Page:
of parents’ and carers’ opinions and the responses completed by all to the staff questionnaires.
  • The inspector observed the unit’s practice and looked at a range of documentation including: the
    unit’s checks on how well it is doing and improvement planning, data on students’ progress,
    management committee documentation and records relating to attendance, behaviour and

Inspection team

James Bowden, Lead inspector Additional inspector
Inspection report: Mecklenburg Pupil Referral Unit, 6–7 February 2013 3 of 9

Full report

Information about this school

  • The unit provides education and support for predominantly older students who have been
    excluded from or who are at risk of permanent exclusion because they find it difficult to settle
    comfortably into mainstream school life. Many students have behavioural, emotional and social
    difficulties. None has a statement of special educational needs.
  • Older students stay full time at the unit to complete their Year 11 studies, remaining on roll at
    their mainstream school as well as being on the roll at the unit. Students in Years 7 to 9 stay for
    a short period of time before being reintegrated back to their mainstream school or other
    specialist provision. Students join at different times during the school year.
  • Currently, boys outnumber girls three to one. Almost all are of White British heritage. A few
    come from a range of other ethnic backgrounds. None are from families where English is not the
    home language and none are in local authority care.
  • The proportion of students eligible for pupil premium, which provides additional government
    funding to support pupils known to be eligible for free school meals, is above the national
  • A new Chair of the Management Committee was elected in 2011 and a new headteacher
    appointed in September, 2012.
  • Mecklenburg is in a federation with another pupil referral unit and the headteacher leads both.
  • The unit does not use alternative provision.

What does the school need to do to improve further?

  • Increase the proportion of outstanding teaching and achievement by ensuring all students have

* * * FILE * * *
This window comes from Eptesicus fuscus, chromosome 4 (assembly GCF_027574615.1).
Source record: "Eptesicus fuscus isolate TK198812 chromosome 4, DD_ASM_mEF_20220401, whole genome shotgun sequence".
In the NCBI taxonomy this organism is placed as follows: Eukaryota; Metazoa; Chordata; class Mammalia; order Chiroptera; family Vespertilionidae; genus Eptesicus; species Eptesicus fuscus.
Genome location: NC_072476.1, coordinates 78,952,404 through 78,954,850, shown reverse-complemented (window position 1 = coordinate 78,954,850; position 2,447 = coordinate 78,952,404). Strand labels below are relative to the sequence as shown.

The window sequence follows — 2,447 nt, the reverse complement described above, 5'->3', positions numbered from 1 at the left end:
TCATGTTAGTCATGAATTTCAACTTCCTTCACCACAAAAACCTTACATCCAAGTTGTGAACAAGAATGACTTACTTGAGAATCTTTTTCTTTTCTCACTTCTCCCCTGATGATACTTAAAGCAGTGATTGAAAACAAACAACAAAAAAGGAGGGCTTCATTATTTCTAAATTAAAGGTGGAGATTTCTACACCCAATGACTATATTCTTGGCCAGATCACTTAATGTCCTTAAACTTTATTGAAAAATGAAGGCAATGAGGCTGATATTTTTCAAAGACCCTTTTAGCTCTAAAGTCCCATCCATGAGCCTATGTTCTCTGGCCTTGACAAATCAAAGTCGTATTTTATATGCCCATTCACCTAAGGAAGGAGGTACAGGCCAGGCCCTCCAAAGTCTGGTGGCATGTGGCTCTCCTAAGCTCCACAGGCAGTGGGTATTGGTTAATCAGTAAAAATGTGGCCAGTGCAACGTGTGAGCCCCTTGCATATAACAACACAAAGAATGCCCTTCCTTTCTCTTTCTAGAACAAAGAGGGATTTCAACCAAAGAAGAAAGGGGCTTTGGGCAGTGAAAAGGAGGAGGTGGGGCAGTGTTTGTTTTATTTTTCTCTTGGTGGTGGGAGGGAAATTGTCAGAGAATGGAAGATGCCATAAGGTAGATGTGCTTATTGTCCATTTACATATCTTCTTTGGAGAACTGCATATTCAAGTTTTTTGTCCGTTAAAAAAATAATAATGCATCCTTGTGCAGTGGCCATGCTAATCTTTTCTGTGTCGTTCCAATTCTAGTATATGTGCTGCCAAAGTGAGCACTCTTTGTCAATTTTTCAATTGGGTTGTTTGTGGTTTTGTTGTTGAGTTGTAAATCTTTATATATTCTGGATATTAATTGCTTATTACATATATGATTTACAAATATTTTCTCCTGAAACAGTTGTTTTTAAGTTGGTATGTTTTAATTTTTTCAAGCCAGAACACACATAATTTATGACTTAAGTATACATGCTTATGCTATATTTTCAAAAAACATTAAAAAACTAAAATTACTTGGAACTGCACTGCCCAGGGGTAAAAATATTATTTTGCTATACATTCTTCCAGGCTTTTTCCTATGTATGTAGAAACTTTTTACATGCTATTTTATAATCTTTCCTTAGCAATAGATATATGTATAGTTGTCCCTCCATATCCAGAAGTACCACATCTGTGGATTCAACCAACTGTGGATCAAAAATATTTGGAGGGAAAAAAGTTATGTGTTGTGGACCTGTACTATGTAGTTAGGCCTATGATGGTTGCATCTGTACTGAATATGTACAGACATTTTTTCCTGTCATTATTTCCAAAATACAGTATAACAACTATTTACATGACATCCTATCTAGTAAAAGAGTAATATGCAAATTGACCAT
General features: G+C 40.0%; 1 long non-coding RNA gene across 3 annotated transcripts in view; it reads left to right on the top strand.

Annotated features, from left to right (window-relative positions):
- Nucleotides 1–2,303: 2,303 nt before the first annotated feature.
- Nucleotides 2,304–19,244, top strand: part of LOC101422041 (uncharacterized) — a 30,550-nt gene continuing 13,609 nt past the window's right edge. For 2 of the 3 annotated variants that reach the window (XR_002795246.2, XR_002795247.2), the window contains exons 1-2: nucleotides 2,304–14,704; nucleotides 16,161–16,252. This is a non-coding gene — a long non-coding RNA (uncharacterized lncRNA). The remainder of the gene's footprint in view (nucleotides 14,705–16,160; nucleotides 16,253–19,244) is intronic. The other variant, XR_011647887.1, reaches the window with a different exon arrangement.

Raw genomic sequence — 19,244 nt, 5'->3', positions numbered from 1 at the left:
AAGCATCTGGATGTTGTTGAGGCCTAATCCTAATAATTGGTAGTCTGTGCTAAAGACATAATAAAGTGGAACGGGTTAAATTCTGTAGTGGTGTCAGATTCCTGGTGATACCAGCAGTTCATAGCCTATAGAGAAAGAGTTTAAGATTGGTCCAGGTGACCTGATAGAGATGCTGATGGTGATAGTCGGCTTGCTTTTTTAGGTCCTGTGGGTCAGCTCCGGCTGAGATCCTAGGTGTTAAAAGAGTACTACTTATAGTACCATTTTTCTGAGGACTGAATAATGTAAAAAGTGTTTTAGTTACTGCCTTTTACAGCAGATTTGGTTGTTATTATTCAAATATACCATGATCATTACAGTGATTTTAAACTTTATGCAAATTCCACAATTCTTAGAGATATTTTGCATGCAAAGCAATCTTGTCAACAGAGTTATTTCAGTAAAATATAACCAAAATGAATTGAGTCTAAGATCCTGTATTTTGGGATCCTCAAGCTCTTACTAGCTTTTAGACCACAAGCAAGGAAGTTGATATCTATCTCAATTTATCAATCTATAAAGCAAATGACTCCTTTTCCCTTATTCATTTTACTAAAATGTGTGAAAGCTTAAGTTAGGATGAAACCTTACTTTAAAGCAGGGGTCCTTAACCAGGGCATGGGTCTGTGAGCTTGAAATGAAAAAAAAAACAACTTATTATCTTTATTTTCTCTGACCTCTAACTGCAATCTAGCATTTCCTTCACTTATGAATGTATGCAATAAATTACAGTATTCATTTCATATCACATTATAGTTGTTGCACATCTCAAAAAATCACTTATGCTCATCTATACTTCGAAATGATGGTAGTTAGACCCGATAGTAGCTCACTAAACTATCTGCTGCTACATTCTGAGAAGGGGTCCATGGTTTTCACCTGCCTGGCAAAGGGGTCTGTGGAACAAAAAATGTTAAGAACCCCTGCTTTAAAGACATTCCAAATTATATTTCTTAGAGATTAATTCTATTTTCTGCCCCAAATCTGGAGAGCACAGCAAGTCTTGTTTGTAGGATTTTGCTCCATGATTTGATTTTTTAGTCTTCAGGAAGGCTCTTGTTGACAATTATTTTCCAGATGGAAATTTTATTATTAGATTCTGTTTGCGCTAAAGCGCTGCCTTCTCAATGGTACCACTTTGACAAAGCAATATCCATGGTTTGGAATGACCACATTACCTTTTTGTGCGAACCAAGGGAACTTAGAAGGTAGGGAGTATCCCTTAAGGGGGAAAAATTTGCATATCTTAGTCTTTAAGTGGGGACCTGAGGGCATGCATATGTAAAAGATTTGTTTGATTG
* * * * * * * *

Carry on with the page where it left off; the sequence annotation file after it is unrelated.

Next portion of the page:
opportunities to learn without the teacher’s help.
  • Check how well students improve their skills in using ICT in all subjects in order to help prepare
    them for further education beyond the school or reintegration back to their mainstream schools.
Inspection report: Mecklenburg Pupil Referral Unit, 6–7 February 2013 4 of 9

Inspection judgements

The achievement of pupils is good
  • For almost all students, attainment on entry to the unit is well below that of their classmates in
    mainstream schools and most have been underachieving. This is as a result of missed schooling,
    often because of exclusion, negative experiences of mainstream schools and, for many students,
    difficulties in settling comfortably into school life.
  • In Key Stage 3, after careful checking of students’ abilities, the unit provides individual support
    programmes, as well as keeping students up to date with most of their other subjects. After a
    12-week stay most are reintegrated successfully back to mainstream or to other specialist
  • In Key Stage 4, students attend full time until they leave at the end of Year 11. Careful
    assessment on arrival results in all having individual support plans tailored to their needs, which
    are reviewed regularly and, when appropriate, new targets are set. The key focus is rightly on
    the important skills of literacy, numeracy and communication. Good progress is made by all
    students in this respect and all now follow a minimum of five GCSE courses, including English,
    mathematics and science. This is an improvement since the previous inspection.
  • There are no significant differences in the progress and achievement of boys or girls, ethnic
    groups or those known to be eligible for free school meals, supported by pupil premium funding.
    Recently published national data for 2011/12 show that students’ achievement in GCSE English
    and mathematics was higher than that found in other pupil referral units, hospital schools and
    alternative provision. At the end of 2011/12, all Year 11 students continued on to further
    education or training.
  • Progress in lessons observed was good. In an art lesson, a student responded well to the
    teacher’s comment, ‘You are an artist, you are making art’. This improved the student’s self-
    confidence in choosing how to then improve the quality of the piece of work. At the end of the
    lesson, the final task was to write a self-evaluation to identify what was good and what might
    still be improved. In a cookery lesson, students followed a recipe accurately and baked sausage
    rolls. Students’ responses to effective questions throughout showed they had a good